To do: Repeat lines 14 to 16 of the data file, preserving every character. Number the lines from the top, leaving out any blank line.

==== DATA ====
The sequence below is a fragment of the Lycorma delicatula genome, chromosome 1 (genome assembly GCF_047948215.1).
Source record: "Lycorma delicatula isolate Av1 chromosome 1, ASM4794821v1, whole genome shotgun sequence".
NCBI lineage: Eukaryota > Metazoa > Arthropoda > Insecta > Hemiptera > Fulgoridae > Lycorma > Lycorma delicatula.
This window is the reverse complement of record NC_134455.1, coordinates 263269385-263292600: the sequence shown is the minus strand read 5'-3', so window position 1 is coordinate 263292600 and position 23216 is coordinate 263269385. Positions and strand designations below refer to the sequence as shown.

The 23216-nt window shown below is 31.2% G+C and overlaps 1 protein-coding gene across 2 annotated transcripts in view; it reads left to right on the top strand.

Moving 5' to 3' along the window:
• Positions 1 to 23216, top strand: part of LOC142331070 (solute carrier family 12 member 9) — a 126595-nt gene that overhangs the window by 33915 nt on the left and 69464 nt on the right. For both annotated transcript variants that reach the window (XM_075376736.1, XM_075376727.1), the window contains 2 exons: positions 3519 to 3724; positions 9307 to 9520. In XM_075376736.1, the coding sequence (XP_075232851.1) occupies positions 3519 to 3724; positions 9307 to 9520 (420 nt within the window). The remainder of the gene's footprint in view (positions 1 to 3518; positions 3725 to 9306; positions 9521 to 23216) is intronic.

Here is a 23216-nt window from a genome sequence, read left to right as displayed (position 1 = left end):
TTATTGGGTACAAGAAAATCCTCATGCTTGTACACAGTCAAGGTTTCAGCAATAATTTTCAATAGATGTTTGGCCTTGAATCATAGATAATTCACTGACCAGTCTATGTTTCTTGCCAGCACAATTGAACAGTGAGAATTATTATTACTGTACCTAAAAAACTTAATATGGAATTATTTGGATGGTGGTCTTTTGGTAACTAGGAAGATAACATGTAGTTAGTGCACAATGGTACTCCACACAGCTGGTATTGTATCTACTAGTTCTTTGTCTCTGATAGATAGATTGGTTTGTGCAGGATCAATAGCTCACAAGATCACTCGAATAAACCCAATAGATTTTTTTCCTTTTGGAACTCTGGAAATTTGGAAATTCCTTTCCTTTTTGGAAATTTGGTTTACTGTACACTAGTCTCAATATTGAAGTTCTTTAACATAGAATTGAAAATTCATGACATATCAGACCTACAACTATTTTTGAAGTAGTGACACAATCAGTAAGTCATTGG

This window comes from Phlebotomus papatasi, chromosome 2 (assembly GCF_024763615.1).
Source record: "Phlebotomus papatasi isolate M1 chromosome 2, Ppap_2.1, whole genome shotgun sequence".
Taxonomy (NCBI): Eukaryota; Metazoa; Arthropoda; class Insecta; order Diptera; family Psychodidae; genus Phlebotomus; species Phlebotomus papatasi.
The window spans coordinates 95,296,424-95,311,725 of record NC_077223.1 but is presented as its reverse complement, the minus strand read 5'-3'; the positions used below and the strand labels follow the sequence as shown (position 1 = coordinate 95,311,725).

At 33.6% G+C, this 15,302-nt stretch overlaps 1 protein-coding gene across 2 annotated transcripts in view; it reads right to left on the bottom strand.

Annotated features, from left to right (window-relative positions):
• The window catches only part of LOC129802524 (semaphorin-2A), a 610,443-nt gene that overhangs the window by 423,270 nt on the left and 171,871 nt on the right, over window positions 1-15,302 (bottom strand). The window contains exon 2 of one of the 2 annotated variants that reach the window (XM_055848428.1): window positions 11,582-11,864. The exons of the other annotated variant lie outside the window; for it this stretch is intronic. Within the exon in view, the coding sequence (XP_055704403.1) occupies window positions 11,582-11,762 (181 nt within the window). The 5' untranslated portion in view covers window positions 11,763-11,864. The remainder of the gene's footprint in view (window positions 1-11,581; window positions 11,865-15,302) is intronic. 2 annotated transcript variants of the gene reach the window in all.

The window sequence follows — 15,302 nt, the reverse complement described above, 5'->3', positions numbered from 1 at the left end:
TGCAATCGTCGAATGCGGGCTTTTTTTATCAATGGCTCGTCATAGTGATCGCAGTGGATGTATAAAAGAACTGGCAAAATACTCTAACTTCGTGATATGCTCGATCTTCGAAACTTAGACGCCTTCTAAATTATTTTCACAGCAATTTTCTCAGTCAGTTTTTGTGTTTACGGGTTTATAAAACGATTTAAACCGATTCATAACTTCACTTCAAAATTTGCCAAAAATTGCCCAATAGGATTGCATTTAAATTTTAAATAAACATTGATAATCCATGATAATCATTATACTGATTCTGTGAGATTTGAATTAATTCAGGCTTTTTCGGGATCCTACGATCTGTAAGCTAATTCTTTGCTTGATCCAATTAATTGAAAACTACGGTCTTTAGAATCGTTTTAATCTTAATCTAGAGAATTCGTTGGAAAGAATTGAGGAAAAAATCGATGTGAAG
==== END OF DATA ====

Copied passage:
At 33.6% G+C, this 15,302-nt stretch overlaps 1 protein-coding gene across 2 annotated transcripts in view; it reads right to left on the bottom strand.

Annotated features, from left to right (window-relative positions):
• The window catches only part of LOC129802524 (semaphorin-2A), a 610,443-nt gene that overhangs the window by 423,270 nt on the left and 171,871 nt on the right, over window positions 1-15,302 (bottom strand). The window contains exon 2 of one of the 2 annotated variants that reach the window (XM_055848428.1): window positions 11,582-11,864. The exons of the other annotated variant lie outside the window; for it this stretch is intronic. Within the exon in view, the coding sequence (XP_055704403.1) occupies window positions 11,582-11,762 (181 nt within the window). The 5' untranslated portion in view covers window positions 11,763-11,864. The remainder of the gene's footprint in view (window positions 1-11,581; window positions 11,865-15,302) is intronic. 2 annotated transcript variants of the gene reach the window in all.